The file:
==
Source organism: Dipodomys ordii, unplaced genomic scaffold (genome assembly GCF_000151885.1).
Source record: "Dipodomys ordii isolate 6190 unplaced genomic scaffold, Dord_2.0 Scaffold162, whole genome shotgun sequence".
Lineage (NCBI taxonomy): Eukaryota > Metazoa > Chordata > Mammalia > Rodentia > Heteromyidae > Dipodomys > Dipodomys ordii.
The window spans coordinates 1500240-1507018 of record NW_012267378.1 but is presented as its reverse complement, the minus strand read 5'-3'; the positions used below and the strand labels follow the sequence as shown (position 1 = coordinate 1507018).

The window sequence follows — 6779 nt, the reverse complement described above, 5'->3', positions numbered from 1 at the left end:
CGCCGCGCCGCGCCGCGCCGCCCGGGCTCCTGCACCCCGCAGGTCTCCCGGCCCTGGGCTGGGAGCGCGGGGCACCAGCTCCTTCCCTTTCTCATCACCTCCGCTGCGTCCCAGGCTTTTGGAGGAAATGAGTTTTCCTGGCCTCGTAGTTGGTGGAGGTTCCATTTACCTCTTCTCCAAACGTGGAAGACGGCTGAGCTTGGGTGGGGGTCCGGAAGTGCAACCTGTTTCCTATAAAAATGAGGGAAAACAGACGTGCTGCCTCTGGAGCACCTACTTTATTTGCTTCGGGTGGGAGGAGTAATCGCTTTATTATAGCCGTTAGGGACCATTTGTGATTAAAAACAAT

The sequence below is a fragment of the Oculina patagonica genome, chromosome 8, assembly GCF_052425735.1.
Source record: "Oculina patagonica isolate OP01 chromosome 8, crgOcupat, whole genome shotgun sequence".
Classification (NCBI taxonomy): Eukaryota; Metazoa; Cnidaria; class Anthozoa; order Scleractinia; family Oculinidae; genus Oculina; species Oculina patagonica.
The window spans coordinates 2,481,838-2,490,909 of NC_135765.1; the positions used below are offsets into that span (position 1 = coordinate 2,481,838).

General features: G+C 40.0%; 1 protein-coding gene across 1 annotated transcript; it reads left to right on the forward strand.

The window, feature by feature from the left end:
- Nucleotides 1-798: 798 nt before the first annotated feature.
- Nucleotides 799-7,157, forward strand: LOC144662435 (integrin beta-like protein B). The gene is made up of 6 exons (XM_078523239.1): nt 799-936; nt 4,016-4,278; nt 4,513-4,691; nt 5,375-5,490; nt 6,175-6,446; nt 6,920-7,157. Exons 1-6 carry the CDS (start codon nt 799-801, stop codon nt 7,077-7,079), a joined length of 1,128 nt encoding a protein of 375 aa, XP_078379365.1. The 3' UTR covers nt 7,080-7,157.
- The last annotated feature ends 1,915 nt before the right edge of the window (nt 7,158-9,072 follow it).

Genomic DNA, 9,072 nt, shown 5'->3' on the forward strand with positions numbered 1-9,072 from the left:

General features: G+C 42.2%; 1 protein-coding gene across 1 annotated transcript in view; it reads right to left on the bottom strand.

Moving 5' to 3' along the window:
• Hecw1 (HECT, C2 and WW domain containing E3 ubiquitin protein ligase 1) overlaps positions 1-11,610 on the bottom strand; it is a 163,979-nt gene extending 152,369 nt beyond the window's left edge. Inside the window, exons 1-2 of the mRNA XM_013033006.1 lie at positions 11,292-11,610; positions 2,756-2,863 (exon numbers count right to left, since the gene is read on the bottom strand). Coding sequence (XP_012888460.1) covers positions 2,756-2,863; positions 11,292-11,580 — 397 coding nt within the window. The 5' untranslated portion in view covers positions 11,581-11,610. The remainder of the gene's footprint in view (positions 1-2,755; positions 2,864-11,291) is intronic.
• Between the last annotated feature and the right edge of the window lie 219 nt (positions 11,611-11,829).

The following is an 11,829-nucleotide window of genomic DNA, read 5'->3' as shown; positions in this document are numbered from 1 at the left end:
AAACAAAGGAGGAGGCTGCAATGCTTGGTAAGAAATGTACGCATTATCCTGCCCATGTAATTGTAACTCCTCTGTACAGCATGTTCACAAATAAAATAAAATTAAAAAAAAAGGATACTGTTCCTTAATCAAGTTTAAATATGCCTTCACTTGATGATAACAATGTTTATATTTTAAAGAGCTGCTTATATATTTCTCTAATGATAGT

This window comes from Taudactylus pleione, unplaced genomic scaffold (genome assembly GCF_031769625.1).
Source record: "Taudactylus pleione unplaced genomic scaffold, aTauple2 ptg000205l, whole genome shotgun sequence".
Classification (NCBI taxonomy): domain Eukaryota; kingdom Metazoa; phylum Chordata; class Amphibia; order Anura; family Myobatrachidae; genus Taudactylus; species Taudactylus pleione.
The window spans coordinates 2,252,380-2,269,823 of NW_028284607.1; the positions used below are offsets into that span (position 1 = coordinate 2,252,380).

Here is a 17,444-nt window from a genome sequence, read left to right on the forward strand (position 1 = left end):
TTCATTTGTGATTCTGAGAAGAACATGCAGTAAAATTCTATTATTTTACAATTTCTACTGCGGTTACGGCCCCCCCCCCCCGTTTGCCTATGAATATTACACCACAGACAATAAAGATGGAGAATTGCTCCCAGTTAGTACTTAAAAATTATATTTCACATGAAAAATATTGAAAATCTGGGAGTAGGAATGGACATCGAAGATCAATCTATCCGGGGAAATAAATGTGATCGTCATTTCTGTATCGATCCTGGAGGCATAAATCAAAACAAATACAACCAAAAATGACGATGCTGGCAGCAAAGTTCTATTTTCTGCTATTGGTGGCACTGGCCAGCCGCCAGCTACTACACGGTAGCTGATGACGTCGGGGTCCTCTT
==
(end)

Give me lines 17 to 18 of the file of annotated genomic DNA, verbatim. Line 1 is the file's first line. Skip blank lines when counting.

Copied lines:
General features: G+C 42.2%; 1 protein-coding gene across 1 annotated transcript in view; it reads right to left on the bottom strand.

Moving 5' to 3' along the window: